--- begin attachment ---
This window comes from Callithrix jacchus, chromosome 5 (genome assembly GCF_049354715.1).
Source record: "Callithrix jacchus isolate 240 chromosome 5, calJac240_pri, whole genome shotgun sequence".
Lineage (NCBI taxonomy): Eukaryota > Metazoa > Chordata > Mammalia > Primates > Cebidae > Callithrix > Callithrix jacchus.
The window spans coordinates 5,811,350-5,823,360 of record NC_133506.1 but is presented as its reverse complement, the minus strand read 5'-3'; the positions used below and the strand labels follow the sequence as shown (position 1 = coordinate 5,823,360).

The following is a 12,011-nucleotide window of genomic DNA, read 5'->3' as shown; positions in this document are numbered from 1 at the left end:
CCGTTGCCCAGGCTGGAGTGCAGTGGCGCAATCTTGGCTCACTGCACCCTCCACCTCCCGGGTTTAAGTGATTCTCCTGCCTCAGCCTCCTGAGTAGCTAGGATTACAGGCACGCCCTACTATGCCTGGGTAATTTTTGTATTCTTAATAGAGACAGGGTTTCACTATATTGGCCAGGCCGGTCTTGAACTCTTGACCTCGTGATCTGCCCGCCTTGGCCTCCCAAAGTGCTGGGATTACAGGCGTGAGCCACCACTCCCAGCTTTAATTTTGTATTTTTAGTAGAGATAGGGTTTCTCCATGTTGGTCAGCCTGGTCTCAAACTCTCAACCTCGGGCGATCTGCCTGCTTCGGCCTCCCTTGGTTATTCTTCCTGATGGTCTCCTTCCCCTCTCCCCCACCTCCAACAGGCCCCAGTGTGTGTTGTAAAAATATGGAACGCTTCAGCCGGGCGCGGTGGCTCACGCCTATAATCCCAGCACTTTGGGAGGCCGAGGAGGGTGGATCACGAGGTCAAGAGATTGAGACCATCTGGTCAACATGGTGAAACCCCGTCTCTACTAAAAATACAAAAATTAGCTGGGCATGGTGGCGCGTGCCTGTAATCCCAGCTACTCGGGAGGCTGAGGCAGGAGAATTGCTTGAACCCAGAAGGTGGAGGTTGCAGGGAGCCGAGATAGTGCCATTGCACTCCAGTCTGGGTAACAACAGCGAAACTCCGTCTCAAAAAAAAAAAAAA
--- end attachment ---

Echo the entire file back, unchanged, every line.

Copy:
This window comes from Callithrix jacchus, chromosome 5 (genome assembly GCF_049354715.1).
Source record: "Callithrix jacchus isolate 240 chromosome 5, calJac240_pri, whole genome shotgun sequence".
Lineage (NCBI taxonomy): Eukaryota > Metazoa > Chordata > Mammalia > Primates > Cebidae > Callithrix > Callithrix jacchus.
The window spans coordinates 5,811,350-5,823,360 of record NC_133506.1 but is presented as its reverse complement, the minus strand read 5'-3'; the positions used below and the strand labels follow the sequence as shown (position 1 = coordinate 5,823,360).

The following is a 12,011-nucleotide window of genomic DNA, read 5'->3' as shown; positions in this document are numbered from 1 at the left end:
CCGTTGCCCAGGCTGGAGTGCAGTGGCGCAATCTTGGCTCACTGCACCCTCCACCTCCCGGGTTTAAGTGATTCTCCTGCCTCAGCCTCCTGAGTAGCTAGGATTACAGGCACGCCCTACTATGCCTGGGTAATTTTTGTATTCTTAATAGAGACAGGGTTTCACTATATTGGCCAGGCCGGTCTTGAACTCTTGACCTCGTGATCTGCCCGCCTTGGCCTCCCAAAGTGCTGGGATTACAGGCGTGAGCCACCACTCCCAGCTTTAATTTTGTATTTTTAGTAGAGATAGGGTTTCTCCATGTTGGTCAGCCTGGTCTCAAACTCTCAACCTCGGGCGATCTGCCTGCTTCGGCCTCCCTTGGTTATTCTTCCTGATGGTCTCCTTCCCCTCTCCCCCACCTCCAACAGGCCCCAGTGTGTGTTGTAAAAATATGGAACGCTTCAGCCGGGCGCGGTGGCTCACGCCTATAATCCCAGCACTTTGGGAGGCCGAGGAGGGTGGATCACGAGGTCAAGAGATTGAGACCATCTGGTCAACATGGTGAAACCCCGTCTCTACTAAAAATACAAAAATTAGCTGGGCATGGTGGCGCGTGCCTGTAATCCCAGCTACTCGGGAGGCTGAGGCAGGAGAATTGCTTGAACCCAGAAGGTGGAGGTTGCAGGGAGCCGAGATAGTGCCATTGCACTCCAGTCTGGGTAACAACAGCGAAACTCCGTCTCAAAAAAAAAAAAAA